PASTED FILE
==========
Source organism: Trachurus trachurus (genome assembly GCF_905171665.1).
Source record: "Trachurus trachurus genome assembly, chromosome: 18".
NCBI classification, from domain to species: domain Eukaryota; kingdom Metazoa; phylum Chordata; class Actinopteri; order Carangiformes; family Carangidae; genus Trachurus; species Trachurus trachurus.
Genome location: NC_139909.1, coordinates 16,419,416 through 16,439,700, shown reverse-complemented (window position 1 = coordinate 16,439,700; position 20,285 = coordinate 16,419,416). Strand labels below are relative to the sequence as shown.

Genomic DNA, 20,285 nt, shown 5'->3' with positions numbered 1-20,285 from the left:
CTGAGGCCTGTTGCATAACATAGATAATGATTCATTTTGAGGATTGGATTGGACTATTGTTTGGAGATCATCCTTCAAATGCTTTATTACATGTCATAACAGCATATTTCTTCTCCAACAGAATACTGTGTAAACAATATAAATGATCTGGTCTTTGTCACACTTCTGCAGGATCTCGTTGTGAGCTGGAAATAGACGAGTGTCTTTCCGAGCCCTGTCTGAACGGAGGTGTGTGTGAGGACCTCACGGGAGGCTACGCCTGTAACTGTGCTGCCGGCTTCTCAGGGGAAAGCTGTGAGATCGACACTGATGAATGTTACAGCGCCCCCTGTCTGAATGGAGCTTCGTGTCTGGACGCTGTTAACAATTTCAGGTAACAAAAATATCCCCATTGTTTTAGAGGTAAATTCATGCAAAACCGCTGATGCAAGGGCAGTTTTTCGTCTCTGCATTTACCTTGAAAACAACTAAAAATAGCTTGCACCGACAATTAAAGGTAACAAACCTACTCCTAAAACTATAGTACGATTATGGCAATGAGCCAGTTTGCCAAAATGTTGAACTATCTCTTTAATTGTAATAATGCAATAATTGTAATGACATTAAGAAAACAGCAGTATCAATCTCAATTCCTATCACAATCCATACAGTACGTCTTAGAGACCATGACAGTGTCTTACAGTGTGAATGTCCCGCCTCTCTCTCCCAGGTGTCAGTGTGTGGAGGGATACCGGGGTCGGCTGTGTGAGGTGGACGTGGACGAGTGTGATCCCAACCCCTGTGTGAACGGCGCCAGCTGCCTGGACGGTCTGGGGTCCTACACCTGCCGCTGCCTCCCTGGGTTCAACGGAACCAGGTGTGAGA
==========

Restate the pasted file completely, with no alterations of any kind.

Source organism: Trachurus trachurus (genome assembly GCF_905171665.1).
Source record: "Trachurus trachurus genome assembly, chromosome: 18".
NCBI classification, from domain to species: domain Eukaryota; kingdom Metazoa; phylum Chordata; class Actinopteri; order Carangiformes; family Carangidae; genus Trachurus; species Trachurus trachurus.
Genome location: NC_139909.1, coordinates 16,419,416 through 16,439,700, shown reverse-complemented (window position 1 = coordinate 16,439,700; position 20,285 = coordinate 16,419,416). Strand labels below are relative to the sequence as shown.

Genomic DNA, 20,285 nt, shown 5'->3' with positions numbered 1-20,285 from the left:
CTGAGGCCTGTTGCATAACATAGATAATGATTCATTTTGAGGATTGGATTGGACTATTGTTTGGAGATCATCCTTCAAATGCTTTATTACATGTCATAACAGCATATTTCTTCTCCAACAGAATACTGTGTAAACAATATAAATGATCTGGTCTTTGTCACACTTCTGCAGGATCTCGTTGTGAGCTGGAAATAGACGAGTGTCTTTCCGAGCCCTGTCTGAACGGAGGTGTGTGTGAGGACCTCACGGGAGGCTACGCCTGTAACTGTGCTGCCGGCTTCTCAGGGGAAAGCTGTGAGATCGACACTGATGAATGTTACAGCGCCCCCTGTCTGAATGGAGCTTCGTGTCTGGACGCTGTTAACAATTTCAGGTAACAAAAATATCCCCATTGTTTTAGAGGTAAATTCATGCAAAACCGCTGATGCAAGGGCAGTTTTTCGTCTCTGCATTTACCTTGAAAACAACTAAAAATAGCTTGCACCGACAATTAAAGGTAACAAACCTACTCCTAAAACTATAGTACGATTATGGCAATGAGCCAGTTTGCCAAAATGTTGAACTATCTCTTTAATTGTAATAATGCAATAATTGTAATGACATTAAGAAAACAGCAGTATCAATCTCAATTCCTATCACAATCCATACAGTACGTCTTAGAGACCATGACAGTGTCTTACAGTGTGAATGTCCCGCCTCTCTCTCCCAGGTGTCAGTGTGTGGAGGGATACCGGGGTCGGCTGTGTGAGGTGGACGTGGACGAGTGTGATCCCAACCCCTGTGTGAACGGCGCCAGCTGCCTGGACGGTCTGGGGTCCTACACCTGCCGCTGCCTCCCTGGGTTCAACGGAACCAGGTGTGAGA